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Nick Vuci

Trio for guitar, bass guitar, and microtonal keyboard - 3rd mv.

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Here's the third and final movement to my trio for guitar, bass, and harmonic series keyboard. Please have a listen and leave any comments, feedback, and criticism as all the feedback I've received has been very valuable so far. Above all, I hope you enjoy it.

Edited by Nikola Canada
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Well, apart from the fact that is nice to listen to this, it supports what I was trying to say in the other part.

What a I hear here is a progression of chords with a slap bass and the guitar, and above, the keyboard playing to be in tune, near it, up and down... Like a constant ornament.

But a microtonal piece is (I think) something very different. If you treat the keyboard as a polyphonic instrument (playing chords: microtonal chords) the result would be totally different.

On the other hand I have no idea about how to build microtonal chords and what relation would have among them, if there is some sort of functional relationship or not. I know a litlle bit atonality and dodecaphony and (in spite what most people think) there are harmonic relationships, different from what we know in tonal music. I suppose microtonalism can have all kind of relation between chords. In other words, if a valid theory on harmony hasn't been describe yet for atonalism, for microtonalism can be the same.

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@Luis Hernández Thanks for the quick response!

Unfortunately, I'm not quite sure what you mean by saying that a microtonal piece is "something different." Microtonalism simply means using intervals smaller than the standard semitone of 100 cents. In the second piece I did use the keyboard to create chords, and I switched back and forth between the keyboard and the guitar for playing the chords against the melody, and when the keyboard played chords or the melody I used microtonal inflections to emphasize existing chromatic instances. Here I simply use the 32-note scale in a type of "perpetual motion" melody against the guitar and bass playing chords, as you mentioned, yet it is still a "microtonal" melody and uses all 32-notes.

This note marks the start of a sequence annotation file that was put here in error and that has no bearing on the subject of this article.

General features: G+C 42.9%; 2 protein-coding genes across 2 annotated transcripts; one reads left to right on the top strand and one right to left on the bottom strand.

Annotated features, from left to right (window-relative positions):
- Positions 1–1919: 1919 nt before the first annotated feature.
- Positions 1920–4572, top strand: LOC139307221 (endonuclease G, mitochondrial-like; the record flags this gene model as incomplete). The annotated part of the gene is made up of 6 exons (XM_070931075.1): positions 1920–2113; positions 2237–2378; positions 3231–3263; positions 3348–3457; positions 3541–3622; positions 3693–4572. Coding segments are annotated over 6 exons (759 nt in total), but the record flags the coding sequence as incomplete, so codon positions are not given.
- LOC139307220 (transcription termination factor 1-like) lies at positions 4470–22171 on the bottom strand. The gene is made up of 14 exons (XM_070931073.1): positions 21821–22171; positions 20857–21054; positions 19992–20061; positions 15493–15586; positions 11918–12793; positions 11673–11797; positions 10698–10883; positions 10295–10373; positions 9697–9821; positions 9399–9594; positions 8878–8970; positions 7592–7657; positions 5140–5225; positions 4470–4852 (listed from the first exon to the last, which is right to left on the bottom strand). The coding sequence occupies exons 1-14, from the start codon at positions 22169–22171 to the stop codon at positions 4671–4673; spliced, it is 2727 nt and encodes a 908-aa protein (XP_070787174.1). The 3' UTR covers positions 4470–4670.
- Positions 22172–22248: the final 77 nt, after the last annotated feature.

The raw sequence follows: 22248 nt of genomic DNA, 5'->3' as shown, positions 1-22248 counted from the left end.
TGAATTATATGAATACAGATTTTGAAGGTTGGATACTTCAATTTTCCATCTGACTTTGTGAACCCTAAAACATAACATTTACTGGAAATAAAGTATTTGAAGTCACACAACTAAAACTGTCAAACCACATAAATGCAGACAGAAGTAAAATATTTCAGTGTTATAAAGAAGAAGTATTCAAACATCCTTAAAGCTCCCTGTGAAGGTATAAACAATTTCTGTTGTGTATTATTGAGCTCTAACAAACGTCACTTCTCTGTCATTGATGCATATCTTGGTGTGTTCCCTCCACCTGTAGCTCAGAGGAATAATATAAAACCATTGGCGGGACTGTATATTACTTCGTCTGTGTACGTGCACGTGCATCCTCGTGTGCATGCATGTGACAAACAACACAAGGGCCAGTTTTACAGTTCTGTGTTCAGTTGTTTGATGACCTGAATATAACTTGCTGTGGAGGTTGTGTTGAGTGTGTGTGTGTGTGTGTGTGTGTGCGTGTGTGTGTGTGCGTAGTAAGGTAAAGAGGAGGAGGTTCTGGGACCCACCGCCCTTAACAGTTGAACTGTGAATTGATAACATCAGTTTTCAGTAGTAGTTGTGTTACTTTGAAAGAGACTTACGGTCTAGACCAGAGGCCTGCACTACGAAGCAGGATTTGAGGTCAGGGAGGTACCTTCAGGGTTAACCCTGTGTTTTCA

For reference, I am using the 32-note scale of the harmonic series, so all of the chord relations that exist in standard western music also exist in this system. There are also many more, but all the standard ones do exist. There is, however, no standard theory of harmony for any microtonal system (harmonic systems that include non-standard chords are often called "xenharmonic").

Regardless, thank you for listening and leaving feedback! It is much appreciated. 

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Yes, of course it's microtonal. And as you say, even with the melody alone,there's harmony.

I only wanted to know what you confirm about the lack of theory...

Greetings.

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Well, there's no "standard" theory. I actually spent more time developing a theory of this system than actually composing in it, but there is no universally agreed upon "common practice" in microtonalism as we have in standard western music. 

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Thank you! Please note that the first movement will be updated with revisions based on Monarcheon's fine feedback in the near future. 

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I like this one the best of all of them. The microtones compliment the base of the music this time instead of sounding arbitrary. Something's always happening and hemiolas are always welcome after a little bit. Very nice.

1 hour ago, Nikola Canada said:

Well, there's no "standard" theory.

Only kind of true. We base microtones on the same way we look at pitch class sets in 12-tone music or serialism, but extending the dimensions by 2.66 repeating. Essentially, you're working with the original sixth-dimensional split between twelve tone music and multiplying each dimension by 2.66 repeating to work with proper microtonal shifts. I don't know how useful it is, but that's how we view it.

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I understand what you are saying (that set theory can be applied to virtually any musical system), but what I meant is that there is no real "common practice" within the world of microtonal composers as we have in standard western music. Especially when you get to systems that include features such as non-octave repeating scales and prime-based limits.

Thank you for listening and enjoying! Your reviews are always very appreciated.

Edited by Nikola Canada

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